# Determining the Number of Components in Principal Components Analysis

Dozens of different methods have been developed for selecting the number of factors; the three most common are described below.

All the methods employed are Heuristics, which is to say none can be shown to be valid and each can make sense in some circumstances. For this reason, the general advice is to use these different rules as a starting point and then select a number of components such that the resulting components seem valid (see Validating Principal Components Analysis).

## Contents |

## Kaiser Rule

The more variables that load onto a particular component (i.e., have a high correlation with the component), the more important the factor is in summarizing the data. An eigenvalue is an index that indicates how good a component is as a summary of the data. An eigenvalue of 1.0 means that the factor contains the same amount of information as a single variable. ^{[note 1]}

The Kaiser Rule is the most commonly used approach to selecting the number of components and it is the default in most programs.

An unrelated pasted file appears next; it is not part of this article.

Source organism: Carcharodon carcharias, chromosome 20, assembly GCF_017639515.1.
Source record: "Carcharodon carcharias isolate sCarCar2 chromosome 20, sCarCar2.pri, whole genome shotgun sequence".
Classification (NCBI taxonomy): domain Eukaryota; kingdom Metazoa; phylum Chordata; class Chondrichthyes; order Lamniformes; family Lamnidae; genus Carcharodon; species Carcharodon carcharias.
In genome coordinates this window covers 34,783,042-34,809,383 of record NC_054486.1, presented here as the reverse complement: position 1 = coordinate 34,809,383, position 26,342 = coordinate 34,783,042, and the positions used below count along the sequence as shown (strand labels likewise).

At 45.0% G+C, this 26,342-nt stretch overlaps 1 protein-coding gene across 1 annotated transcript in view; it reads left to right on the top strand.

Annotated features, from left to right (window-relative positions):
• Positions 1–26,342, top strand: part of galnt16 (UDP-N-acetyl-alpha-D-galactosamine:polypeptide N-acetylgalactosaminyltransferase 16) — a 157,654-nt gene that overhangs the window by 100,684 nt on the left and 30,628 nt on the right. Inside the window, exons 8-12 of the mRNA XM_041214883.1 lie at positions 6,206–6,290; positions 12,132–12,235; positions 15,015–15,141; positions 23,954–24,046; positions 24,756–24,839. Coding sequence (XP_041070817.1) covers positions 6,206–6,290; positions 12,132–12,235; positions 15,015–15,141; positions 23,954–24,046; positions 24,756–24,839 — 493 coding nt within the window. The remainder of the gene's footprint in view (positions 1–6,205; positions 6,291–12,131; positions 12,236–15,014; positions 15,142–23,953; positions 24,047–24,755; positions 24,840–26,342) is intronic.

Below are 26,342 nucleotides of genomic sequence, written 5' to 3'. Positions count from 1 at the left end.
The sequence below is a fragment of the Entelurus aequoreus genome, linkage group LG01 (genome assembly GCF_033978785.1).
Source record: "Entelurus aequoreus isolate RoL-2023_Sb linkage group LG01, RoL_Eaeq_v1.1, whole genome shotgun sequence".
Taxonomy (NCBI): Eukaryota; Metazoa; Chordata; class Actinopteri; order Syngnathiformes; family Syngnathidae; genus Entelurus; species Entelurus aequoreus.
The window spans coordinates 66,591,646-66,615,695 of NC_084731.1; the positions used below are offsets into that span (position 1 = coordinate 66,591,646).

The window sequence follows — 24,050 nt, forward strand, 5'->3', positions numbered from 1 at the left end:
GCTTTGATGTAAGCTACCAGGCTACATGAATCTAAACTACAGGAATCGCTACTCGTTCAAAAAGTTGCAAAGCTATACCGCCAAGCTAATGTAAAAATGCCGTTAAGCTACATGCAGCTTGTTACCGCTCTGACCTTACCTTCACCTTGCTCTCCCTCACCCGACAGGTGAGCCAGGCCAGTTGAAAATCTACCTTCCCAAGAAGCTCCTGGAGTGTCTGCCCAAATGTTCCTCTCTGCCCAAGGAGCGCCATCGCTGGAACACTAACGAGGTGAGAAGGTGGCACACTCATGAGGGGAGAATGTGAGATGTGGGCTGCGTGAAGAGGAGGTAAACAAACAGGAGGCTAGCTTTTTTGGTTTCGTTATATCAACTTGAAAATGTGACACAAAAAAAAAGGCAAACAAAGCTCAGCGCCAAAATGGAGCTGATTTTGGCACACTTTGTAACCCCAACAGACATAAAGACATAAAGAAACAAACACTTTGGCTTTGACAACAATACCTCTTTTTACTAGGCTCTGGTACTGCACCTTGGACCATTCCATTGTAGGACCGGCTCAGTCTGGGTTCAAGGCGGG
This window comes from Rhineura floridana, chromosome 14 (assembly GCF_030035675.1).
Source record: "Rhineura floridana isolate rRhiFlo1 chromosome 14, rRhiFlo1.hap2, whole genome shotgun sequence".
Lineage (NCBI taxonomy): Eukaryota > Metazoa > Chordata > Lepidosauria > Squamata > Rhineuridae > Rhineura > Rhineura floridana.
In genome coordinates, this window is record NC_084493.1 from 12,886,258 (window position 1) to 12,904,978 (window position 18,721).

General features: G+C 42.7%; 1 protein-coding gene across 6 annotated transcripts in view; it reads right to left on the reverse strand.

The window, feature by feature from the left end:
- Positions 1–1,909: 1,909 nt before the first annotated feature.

It has been criticized on the grounds that it sometimes results in the selection of too many components.^{[1]}

## Scree plot

The following *scree plot* shows the number of Eigenvalues from the example shown on the main principal components analysis page, ordered from biggest to smallest. Some researchers conclude that the correct number of components is the number that appear prior to the *elbow* (in this example, two).

## Proportion of variance explained

It is sometimes thought that a good factor analysis should explain two-thirds of the variance. Using the example presented in the main principal components analysis page, this leads to selection of a four component solution.

## Notes

- ↑ Although this is the intuition behind the
*Kaiser Rule*it is not a precisely accurate description because it ignores the capitalization upon chance that is guaranteed with principal components analysis.

## References

- ↑ Nunnally, J. C. and I. H. Bernstein (1994). Psychometric Theory. New York, McGraw-Hill.

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